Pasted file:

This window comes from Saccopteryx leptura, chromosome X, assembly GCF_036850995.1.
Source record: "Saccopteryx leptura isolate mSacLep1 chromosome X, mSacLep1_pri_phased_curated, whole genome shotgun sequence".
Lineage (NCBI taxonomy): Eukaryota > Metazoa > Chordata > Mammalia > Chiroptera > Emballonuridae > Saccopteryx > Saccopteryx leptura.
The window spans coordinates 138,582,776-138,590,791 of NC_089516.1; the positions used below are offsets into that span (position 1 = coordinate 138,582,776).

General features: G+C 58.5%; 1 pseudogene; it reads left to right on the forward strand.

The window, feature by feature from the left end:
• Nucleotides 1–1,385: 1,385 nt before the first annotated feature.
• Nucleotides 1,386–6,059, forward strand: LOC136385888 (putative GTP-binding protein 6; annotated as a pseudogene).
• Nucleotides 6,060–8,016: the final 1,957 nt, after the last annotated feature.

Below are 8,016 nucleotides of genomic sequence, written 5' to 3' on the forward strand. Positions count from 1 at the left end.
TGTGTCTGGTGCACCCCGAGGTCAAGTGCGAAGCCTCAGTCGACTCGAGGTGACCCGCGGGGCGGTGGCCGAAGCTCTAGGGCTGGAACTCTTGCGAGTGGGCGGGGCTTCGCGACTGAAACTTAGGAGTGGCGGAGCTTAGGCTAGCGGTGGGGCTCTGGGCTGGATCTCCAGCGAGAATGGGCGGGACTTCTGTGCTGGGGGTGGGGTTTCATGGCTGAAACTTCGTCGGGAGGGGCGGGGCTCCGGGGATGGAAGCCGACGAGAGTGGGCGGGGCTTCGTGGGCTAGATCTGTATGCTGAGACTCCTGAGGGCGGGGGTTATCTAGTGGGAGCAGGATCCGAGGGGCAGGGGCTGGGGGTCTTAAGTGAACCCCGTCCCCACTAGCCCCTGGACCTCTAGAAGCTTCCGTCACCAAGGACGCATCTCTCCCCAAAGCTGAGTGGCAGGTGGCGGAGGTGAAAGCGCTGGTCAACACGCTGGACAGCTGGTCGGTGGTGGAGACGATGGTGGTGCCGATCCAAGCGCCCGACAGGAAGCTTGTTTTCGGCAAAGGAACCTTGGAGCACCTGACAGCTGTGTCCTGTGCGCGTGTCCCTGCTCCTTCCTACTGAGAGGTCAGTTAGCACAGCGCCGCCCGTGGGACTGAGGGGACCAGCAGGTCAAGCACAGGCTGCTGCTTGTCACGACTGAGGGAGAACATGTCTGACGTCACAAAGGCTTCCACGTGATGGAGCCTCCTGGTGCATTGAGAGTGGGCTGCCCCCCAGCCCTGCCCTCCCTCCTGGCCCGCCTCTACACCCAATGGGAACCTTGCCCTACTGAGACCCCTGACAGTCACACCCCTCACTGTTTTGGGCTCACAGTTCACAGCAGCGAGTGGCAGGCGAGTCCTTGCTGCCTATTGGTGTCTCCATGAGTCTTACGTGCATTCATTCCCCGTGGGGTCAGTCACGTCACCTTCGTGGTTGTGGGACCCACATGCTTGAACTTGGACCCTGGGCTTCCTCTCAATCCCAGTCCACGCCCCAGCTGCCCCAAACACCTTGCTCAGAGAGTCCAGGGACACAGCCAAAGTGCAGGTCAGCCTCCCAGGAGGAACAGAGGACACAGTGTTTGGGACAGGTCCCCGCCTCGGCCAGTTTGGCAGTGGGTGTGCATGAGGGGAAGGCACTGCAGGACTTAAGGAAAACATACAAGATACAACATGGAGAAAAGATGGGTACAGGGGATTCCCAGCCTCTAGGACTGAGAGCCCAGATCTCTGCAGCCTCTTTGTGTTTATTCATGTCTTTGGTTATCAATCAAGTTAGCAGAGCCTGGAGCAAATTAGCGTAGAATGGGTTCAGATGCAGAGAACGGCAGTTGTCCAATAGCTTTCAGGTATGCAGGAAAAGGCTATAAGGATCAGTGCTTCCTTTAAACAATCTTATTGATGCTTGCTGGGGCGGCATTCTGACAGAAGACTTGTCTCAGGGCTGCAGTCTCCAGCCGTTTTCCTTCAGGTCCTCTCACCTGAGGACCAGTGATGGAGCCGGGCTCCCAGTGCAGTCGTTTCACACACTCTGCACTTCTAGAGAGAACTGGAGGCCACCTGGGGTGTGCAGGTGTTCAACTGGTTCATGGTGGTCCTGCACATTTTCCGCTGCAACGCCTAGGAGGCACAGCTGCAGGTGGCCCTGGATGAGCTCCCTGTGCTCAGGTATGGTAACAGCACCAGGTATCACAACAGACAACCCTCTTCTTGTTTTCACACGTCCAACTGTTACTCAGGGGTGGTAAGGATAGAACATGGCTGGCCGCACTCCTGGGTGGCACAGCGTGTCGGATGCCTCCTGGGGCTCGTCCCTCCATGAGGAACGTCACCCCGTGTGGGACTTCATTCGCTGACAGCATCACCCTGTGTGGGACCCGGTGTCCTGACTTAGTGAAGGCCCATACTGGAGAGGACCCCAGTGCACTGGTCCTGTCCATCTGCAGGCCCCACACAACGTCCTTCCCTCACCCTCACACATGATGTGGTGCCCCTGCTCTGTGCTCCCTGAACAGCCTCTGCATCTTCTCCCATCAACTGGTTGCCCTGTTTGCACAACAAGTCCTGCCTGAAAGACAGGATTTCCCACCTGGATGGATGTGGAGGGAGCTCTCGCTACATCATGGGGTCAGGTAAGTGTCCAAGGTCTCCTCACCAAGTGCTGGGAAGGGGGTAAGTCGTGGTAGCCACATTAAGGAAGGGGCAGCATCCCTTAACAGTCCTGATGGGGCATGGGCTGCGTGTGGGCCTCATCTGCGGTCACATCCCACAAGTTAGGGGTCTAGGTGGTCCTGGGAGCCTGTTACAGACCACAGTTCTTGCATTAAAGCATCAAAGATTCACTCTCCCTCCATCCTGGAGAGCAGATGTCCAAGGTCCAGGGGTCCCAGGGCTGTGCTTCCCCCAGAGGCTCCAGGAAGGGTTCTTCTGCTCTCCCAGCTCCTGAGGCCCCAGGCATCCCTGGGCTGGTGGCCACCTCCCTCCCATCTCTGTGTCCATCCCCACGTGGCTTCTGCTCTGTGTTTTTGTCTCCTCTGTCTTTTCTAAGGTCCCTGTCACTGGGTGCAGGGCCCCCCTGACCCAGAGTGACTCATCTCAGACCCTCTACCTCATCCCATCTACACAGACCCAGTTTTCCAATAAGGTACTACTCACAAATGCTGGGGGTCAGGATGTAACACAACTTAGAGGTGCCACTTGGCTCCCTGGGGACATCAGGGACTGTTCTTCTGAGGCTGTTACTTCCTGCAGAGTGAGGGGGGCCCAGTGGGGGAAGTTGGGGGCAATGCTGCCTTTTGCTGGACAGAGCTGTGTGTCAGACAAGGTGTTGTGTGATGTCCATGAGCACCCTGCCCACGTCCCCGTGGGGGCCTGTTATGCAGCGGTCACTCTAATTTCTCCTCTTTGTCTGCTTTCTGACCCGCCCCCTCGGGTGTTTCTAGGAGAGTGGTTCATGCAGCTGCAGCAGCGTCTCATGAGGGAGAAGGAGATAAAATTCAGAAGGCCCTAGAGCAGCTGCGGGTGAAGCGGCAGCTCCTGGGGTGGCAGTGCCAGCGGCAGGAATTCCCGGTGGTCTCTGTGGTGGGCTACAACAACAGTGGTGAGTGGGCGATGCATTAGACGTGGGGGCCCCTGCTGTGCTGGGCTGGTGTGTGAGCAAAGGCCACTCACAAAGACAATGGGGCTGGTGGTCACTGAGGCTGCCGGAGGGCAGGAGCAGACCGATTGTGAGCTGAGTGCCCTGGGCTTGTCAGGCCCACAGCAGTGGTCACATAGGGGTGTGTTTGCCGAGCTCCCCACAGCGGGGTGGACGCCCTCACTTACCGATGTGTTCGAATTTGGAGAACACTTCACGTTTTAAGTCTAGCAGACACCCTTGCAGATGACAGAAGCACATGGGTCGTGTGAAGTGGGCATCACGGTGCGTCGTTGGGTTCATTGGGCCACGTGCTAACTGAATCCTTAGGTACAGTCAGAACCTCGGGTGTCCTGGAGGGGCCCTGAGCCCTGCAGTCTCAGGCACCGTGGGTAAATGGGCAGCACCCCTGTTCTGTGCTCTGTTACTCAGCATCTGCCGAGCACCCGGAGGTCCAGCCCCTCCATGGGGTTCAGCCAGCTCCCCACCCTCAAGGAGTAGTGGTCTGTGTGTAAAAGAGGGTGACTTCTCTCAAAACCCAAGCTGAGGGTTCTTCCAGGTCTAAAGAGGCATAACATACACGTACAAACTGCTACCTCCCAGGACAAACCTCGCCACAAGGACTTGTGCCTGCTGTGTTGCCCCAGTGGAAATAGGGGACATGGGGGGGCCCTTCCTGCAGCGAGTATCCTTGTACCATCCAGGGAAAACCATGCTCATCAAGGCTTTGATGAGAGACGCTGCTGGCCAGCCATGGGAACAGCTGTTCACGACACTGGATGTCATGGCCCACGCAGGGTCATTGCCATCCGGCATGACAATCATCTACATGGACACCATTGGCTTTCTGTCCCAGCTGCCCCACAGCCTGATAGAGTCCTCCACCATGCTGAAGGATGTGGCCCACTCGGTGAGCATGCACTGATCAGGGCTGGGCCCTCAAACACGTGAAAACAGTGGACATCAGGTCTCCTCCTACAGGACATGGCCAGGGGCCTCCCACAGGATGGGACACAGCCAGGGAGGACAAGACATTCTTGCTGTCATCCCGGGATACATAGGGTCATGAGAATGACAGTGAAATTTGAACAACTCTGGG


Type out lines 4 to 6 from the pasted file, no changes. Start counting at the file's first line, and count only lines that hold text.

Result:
The window spans coordinates 138,582,776-138,590,791 of NC_089516.1; the positions used below are offsets into that span (position 1 = coordinate 138,582,776).

General features: G+C 58.5%; 1 pseudogene; it reads left to right on the forward strand.

The window, feature by feature from the left end: